Ancient Egyptian Gods of the Afterlife I

When it comes to ancient Egyptian beliefs of the afterlife, one of the first things that pops into most people’s heads is their technique of preserving bodies through mummification. However, there was reasoning behind the way they dealt with their deceased. The gods mentioned in this article also played an important role in beliefs concerning the afterlife.


With the head of a jackal, Anubis was the ancient Egyptian god most linked to mummification and the afterlife. The god is mentioned as far back as the Old Kingdom pyramid texts. He plays an important role regarding the burial of the Pharaoh. During early times, Anubis was known as the most important god of the Dead. However, during the Middle Kingdom, Osiris replaced him as the most significant.

From the process of mummification and the embalming of the deceased to serving as protector of the dead and their tombs, Anubis was a powerful god. Depending on the circumstances, the god could assume a variety of roles.

Art Depictions of Anubis

In art, Anubis often appeared as a half human, half jackal. At the time, the jackal was closely associated with cemeteries in ancient Egyptian times. The scavengering behavior of the jackal was seen as a threat, as the creature could uncover bodies of the deceased to eat their flesh.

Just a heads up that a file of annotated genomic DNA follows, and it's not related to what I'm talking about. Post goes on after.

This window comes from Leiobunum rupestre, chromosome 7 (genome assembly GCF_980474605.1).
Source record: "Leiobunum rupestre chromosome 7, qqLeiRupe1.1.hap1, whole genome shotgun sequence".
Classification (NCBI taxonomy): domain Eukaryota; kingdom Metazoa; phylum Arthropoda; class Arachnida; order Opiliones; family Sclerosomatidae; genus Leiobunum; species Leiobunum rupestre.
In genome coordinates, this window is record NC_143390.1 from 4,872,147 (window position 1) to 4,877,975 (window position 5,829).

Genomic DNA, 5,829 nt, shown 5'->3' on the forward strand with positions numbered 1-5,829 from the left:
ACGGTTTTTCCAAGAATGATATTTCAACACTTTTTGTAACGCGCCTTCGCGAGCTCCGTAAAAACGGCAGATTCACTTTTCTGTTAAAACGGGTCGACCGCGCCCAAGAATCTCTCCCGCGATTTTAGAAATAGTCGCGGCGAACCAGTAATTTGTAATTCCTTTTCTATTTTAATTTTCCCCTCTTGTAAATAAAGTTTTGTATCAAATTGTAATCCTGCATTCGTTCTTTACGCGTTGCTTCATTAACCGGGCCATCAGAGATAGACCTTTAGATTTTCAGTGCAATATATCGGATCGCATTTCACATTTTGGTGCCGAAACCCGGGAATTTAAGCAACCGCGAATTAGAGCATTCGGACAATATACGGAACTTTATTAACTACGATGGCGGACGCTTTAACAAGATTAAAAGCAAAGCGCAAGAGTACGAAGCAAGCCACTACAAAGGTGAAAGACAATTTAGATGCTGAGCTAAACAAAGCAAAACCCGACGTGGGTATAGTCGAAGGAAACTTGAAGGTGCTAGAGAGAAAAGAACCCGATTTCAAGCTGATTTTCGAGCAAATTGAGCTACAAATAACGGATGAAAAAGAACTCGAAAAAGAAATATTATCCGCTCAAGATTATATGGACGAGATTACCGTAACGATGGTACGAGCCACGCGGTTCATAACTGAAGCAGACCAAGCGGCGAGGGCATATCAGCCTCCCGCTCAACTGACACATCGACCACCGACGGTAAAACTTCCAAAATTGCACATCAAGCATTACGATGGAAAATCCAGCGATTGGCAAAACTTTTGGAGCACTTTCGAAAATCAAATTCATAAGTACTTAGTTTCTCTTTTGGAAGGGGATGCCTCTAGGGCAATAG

Depictions show Anubis as attending to the mummies and sitting on top of a tomb , serving as a protector. During the process of embalming, the head attendant would actually wear an Anubis costume while preparing the dead.

In the Book of the Dead, Anubis is shown as measuring the heart of the deceased, which was a method to determine if the dead was worthy enough to enter the underworld.


The man with a head of an ibis or baboon was called Thoth and he was an important deity in ancient Egyptian circles because he was associated with the afterlife. He held many different roles, including mediator between the forces of good and evil. It was Thoth that made sure that no side had a significant victory over the other.

Thoth was also known as the scribe of the gods and is often credited with inventing writing and the alphabet of the ancient Egyptians , hieroglyphs. When it came to calculating the placement of the stars, heavens, and Earth , this accomplishment is attributed to Thoth. He also had the power to direct the motions of the heavenly bodies.

When it came to power, Thoth was nearly unmatched in the Underworld. His strength and influence was placed in the same category as Ra and Osiris. Because of this, the Egyptians believed that without his assistance, the gods would not exist.

As years passed, ancient Egyptians viewed Thoth has being strongly linked the arts of magic, the development of science, mediator between gods in dispute, as well as the one who passed judgment on the dead.